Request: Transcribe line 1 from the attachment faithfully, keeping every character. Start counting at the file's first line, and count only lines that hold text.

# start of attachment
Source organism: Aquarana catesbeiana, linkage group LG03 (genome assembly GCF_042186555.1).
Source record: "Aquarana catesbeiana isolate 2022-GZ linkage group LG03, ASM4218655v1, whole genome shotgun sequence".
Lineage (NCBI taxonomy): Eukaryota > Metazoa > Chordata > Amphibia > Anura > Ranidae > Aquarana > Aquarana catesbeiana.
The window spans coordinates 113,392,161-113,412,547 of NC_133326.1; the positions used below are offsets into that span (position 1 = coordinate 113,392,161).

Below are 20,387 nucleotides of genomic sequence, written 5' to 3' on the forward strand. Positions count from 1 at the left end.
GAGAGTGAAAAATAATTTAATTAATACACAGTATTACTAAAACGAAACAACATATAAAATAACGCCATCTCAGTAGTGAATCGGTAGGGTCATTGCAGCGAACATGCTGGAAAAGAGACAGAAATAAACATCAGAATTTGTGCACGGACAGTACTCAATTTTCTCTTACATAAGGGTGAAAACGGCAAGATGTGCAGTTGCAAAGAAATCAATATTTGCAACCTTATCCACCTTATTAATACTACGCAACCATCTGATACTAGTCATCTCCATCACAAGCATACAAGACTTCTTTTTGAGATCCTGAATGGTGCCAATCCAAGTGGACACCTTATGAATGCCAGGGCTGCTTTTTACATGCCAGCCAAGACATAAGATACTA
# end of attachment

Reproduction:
Source organism: Aquarana catesbeiana, linkage group LG03 (genome assembly GCF_042186555.1).